Men, We Need to Talk - by Tom Krattenmaker

Tom Krattenmaker

Straight men, there’s an overdue conversation we need to have. It’s about women – how we regard them and interact with them, especially around sex. It’s about how we navigate the new norms that are rapidly setting in as women courageously expose the abuse they’ve been enduring and insist on the equality that is rightly theirs.

The way to start this conversation is by listening. With the rise of the #MeToo movement, women’s voices are a surging force, so there’s no excuse for not hearing. When we read their accounts in media and on the Internet, when we talk to the women in our lives – when we listen to them – this is what we can hear them saying: They are sick of women being badgered by men who won’t take “no” for an answer, of women being backed into corners where there’s no way out, physically or otherwise. They are tired of women being treated as though their bodies and sexuality are not fully theirs but, rather, something to which men have a rightful claim.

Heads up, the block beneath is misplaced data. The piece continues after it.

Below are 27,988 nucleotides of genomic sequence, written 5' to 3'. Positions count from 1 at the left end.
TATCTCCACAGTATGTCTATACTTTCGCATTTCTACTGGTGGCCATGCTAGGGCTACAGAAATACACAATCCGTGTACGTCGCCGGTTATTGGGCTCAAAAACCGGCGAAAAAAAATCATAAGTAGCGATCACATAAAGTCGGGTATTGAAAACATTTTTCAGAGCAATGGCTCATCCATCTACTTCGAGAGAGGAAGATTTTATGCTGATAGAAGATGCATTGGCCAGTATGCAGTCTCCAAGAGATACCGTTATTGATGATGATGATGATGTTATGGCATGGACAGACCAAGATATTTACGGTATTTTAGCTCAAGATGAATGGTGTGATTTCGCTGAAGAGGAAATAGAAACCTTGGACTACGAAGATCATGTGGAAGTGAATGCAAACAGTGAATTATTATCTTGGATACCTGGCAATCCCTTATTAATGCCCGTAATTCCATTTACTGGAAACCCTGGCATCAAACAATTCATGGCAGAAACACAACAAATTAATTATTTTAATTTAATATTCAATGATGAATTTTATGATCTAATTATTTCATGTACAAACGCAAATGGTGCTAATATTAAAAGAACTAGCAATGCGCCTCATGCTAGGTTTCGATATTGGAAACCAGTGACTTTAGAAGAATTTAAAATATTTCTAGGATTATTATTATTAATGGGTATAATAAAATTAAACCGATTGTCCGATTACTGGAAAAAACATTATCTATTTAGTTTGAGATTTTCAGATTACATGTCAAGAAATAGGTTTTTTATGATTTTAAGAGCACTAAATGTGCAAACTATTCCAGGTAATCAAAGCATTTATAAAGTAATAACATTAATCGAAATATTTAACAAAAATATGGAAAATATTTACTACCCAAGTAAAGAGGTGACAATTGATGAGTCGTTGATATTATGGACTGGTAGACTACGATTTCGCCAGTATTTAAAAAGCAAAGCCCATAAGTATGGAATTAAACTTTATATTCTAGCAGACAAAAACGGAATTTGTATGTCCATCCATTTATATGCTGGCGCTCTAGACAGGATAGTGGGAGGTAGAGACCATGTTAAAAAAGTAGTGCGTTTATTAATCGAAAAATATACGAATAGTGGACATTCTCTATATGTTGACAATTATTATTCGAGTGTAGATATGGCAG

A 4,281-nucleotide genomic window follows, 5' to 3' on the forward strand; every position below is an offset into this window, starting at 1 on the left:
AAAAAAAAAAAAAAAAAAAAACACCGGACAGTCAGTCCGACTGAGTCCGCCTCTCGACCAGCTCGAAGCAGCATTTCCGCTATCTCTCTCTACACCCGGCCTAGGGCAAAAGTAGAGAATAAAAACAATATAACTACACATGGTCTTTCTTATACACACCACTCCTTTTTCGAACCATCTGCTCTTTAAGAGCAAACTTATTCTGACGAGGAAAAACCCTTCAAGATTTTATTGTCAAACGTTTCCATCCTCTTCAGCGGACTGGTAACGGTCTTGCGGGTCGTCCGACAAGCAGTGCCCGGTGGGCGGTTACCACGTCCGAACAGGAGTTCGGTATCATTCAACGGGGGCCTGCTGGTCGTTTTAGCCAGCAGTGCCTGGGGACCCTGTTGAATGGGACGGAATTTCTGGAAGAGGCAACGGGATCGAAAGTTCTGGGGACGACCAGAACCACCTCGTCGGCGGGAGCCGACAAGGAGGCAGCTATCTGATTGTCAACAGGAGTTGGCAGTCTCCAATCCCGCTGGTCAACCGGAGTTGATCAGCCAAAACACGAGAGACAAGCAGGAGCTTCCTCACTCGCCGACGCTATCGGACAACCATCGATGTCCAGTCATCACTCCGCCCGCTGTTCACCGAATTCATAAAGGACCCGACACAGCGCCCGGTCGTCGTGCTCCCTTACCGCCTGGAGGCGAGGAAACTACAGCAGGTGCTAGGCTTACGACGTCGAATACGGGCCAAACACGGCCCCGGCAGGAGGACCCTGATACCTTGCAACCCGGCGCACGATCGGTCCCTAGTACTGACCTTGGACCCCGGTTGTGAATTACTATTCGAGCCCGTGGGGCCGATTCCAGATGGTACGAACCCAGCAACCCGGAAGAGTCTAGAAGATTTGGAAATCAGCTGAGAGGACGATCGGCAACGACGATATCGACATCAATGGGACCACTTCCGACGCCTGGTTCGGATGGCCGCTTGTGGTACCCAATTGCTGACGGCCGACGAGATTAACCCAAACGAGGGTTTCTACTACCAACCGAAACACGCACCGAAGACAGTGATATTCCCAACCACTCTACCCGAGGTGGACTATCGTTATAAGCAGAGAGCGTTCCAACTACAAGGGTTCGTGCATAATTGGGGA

Sick of It

They are asking men: How would you like it if your workplace colleagues were more interested in the shape of your body than your ability and ideas? If your boss made it clear your career prospects depended on your giving in to his sexual advances? If you were expected to smile your way through such an ordeal and “take it as a compliment”?

Women are revealing the tactics they’ve had to develop, like giving out fake phone numbers to heavy-handed men who won’t let up at a bar or a party, like female bystanders overhearing a menacing conversation between hunter and hunted and intervening by giving the target a big hug and pretending to be her friend.